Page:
Coronavirus Outbreak Is ‘public Health Emergency Of International Concern,’ Who Declares

February 29, 2020

“The only way we can overcome this epidemic is by working together for all nations.”

Officials announced today (January 30) that the World Health Organization (WHO) has declared a new coronavirus outbreak a public health emergency of international concern.

The news comes as the number of cases and deaths of the virus have soared in recent days. According to the WHO, as of Thursday (January 30), there were 7,736 cases in China, with 170 deaths, and 98 cases in 18 other countries.

Although the number of cases outside China is relatively small compared to the current number of cases in China, officials emphasize that efforts need to be made to further stop the spread of the virus.

“The only way we can fight this outbreak is if all countries have Work together in a spirit of solidarity and cooperation. “” We share the same shame. “

Today’s announcement is a reversal of WHO’s decision last week not to announce public health emergencies of international concern.

The main reason for making this statement was fears that the virus might spread to countries with weak health systems. “We don’t know what harm the virus could do if it spreads in countries with weak health systems,” Ghebreyesus said.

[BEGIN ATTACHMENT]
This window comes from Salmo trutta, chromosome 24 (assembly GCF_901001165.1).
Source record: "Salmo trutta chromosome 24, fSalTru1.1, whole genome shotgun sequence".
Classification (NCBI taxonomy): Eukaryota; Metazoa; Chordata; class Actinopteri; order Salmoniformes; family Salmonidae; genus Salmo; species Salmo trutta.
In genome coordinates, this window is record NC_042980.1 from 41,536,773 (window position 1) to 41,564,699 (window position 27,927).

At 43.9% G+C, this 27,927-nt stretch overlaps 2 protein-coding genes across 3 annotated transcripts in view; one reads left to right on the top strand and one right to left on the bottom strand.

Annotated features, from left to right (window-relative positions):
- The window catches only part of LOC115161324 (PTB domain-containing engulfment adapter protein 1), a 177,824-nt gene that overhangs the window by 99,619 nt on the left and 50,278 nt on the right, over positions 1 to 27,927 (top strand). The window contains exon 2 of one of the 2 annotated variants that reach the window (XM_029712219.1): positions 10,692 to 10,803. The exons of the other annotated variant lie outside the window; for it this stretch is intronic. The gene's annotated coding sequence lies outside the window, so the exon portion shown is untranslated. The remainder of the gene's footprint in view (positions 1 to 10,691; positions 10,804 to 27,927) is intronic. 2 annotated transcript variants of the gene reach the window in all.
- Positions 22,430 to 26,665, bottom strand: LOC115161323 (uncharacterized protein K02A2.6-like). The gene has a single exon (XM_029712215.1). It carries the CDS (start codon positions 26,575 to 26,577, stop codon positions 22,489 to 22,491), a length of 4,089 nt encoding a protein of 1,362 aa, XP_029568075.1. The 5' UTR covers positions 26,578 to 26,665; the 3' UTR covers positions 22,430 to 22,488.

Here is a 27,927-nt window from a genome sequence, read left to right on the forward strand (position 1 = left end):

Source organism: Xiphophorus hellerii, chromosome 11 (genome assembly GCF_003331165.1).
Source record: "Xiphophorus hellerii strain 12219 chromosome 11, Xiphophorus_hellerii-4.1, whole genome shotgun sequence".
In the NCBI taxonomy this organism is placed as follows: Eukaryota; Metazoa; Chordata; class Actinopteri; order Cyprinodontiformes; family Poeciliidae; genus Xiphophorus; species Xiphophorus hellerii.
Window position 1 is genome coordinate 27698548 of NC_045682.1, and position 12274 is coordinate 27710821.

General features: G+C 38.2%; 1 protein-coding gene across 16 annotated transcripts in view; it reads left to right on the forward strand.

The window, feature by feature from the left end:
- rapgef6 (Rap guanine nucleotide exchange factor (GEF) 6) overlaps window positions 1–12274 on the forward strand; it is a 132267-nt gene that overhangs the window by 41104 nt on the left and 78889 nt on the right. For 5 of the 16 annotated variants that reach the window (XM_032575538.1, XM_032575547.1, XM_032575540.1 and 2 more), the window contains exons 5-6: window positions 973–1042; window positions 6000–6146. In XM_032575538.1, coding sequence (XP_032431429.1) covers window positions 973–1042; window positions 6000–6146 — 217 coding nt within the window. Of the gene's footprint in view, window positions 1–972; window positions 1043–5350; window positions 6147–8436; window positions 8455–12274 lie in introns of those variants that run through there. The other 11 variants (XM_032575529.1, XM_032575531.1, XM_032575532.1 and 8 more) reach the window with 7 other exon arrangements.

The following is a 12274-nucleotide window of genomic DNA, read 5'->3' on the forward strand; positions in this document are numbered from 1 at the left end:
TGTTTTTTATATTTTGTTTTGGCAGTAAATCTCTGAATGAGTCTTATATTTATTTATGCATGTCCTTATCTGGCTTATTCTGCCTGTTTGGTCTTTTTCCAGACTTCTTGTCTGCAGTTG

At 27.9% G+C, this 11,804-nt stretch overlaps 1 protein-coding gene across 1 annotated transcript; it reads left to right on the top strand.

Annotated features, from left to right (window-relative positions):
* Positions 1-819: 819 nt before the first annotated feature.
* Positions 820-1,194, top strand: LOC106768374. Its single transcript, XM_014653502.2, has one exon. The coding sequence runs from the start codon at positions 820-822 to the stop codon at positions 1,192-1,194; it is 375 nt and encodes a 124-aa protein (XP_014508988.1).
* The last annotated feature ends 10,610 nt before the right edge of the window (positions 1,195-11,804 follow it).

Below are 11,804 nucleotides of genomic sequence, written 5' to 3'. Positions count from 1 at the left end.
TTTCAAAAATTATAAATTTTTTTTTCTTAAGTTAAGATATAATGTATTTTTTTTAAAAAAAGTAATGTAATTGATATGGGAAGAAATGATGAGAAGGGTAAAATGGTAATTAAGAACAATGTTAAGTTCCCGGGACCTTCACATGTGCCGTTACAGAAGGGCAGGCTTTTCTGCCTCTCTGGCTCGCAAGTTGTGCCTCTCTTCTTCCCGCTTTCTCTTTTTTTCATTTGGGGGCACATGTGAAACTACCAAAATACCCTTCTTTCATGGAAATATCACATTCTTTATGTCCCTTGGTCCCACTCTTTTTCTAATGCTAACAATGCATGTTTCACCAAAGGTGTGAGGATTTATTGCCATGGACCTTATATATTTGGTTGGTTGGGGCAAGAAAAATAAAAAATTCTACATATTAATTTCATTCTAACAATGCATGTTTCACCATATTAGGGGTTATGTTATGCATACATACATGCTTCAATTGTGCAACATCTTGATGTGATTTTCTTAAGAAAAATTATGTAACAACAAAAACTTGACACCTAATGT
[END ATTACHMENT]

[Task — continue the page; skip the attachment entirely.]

As for China’s own epidemic, Ghiblijessus stressed: “The World Health Organization continues to have full confidence in China’s ability to control the epidemic.”

According to CNN, the declaration could help WHO better coordinate the international community’s response to the outbreak, especially in countries that are not prepared for the virus.

Ghebreyesus emphasized that at this time WHO does not recommend any trade or travel restrictions on such outbreaks.

WHO announced this emergency only five times before: a pandemic outbreak of “swine flu” in 2009, polio in 2014, Ebola outbreak in West Africa in 2014, Zika virus outbreak in 2016, 2019 Ebola outbreak According to the New York Times, a bird flu outbreak has occurred in the Democratic Republic of the Congo. The organization first formulated the statement in 2005 after a severe acute respiratory syndrome (SARS) outbreak.